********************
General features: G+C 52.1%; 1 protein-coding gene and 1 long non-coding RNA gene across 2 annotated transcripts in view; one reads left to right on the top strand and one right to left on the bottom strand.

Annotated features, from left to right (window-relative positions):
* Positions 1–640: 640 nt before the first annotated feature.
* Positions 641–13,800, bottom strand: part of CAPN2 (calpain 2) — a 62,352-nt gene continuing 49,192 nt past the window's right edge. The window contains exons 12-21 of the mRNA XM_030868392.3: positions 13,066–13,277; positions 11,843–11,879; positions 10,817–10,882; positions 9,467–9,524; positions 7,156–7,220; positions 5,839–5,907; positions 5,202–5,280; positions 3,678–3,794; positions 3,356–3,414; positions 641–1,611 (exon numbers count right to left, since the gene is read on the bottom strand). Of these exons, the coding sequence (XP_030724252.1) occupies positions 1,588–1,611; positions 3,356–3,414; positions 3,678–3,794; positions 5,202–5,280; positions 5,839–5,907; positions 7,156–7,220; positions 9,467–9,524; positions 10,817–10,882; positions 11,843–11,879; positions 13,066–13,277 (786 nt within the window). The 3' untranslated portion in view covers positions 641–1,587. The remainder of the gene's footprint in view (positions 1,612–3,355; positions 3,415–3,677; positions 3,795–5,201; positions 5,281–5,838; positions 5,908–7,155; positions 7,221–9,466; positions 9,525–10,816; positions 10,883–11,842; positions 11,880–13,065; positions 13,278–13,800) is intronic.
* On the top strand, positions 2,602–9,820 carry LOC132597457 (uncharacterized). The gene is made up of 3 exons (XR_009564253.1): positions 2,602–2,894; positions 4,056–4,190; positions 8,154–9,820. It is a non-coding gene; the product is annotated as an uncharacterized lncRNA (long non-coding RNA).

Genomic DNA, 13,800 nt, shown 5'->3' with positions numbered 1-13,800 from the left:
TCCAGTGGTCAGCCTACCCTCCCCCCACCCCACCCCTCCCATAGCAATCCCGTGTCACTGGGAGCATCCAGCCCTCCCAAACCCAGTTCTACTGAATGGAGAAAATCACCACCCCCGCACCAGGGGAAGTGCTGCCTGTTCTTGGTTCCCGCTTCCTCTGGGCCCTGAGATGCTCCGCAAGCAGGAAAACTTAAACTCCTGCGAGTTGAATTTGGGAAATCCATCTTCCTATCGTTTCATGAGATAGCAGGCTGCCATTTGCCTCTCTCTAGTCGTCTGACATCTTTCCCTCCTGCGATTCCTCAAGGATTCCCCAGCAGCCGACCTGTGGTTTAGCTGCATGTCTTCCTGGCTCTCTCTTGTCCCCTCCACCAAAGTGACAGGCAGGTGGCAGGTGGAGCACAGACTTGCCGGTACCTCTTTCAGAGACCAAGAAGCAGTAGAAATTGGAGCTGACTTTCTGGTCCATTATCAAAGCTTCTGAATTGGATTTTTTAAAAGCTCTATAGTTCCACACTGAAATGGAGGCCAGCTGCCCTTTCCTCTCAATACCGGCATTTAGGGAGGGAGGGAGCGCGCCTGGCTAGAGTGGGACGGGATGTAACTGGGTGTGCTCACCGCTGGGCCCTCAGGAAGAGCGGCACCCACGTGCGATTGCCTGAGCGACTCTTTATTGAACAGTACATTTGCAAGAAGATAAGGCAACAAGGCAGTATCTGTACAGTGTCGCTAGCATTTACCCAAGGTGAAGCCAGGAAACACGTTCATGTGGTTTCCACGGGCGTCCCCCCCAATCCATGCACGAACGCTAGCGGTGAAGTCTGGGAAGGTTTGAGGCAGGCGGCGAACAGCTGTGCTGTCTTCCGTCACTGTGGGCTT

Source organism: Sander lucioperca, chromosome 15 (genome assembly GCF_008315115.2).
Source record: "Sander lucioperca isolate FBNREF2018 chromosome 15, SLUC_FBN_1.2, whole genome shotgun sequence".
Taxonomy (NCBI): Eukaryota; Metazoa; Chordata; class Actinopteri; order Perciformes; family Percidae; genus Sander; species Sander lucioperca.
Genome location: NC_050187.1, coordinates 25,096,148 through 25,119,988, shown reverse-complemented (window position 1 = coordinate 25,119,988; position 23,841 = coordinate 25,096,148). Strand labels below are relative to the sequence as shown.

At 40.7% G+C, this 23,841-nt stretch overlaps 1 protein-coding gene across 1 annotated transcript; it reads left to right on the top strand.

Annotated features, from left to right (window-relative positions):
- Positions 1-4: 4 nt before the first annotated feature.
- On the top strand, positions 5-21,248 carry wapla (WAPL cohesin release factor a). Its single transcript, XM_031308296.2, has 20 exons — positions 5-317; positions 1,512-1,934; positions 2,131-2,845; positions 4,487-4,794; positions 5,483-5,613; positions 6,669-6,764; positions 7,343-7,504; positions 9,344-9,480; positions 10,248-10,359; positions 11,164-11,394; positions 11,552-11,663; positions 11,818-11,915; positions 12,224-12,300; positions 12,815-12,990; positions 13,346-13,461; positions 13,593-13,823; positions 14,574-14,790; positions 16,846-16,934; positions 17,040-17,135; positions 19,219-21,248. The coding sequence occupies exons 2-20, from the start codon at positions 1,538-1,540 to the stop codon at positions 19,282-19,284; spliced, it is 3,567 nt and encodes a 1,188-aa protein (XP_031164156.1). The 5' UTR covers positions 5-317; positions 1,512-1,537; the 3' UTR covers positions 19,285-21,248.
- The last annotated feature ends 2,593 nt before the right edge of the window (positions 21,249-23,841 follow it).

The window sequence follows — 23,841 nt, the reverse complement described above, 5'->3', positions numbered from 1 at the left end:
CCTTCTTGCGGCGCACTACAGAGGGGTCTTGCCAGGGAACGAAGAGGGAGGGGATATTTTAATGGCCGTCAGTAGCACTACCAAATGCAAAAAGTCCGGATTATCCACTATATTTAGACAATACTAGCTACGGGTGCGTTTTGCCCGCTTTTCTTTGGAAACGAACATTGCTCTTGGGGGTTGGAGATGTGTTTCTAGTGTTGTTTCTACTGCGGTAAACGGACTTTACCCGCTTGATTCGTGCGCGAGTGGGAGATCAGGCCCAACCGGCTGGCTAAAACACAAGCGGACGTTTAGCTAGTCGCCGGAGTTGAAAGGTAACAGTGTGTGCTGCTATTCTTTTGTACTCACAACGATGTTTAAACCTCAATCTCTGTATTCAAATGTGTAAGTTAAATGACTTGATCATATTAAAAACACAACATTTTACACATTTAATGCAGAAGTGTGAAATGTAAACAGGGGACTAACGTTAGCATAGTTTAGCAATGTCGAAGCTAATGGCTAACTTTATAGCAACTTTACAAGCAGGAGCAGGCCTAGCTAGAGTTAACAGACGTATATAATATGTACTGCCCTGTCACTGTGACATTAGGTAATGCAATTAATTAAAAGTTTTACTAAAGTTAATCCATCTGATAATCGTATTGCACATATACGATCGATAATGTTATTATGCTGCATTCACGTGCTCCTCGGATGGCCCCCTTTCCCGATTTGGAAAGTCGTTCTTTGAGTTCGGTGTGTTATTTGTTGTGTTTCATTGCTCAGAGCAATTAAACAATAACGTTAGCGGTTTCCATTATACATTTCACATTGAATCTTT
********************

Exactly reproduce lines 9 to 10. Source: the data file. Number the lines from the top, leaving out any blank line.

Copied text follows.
Source record: "Sander lucioperca isolate FBNREF2018 chromosome 15, SLUC_FBN_1.2, whole genome shotgun sequence".
Taxonomy (NCBI): Eukaryota; Metazoa; Chordata; class Actinopteri; order Perciformes; family Percidae; genus Sander; species Sander lucioperca.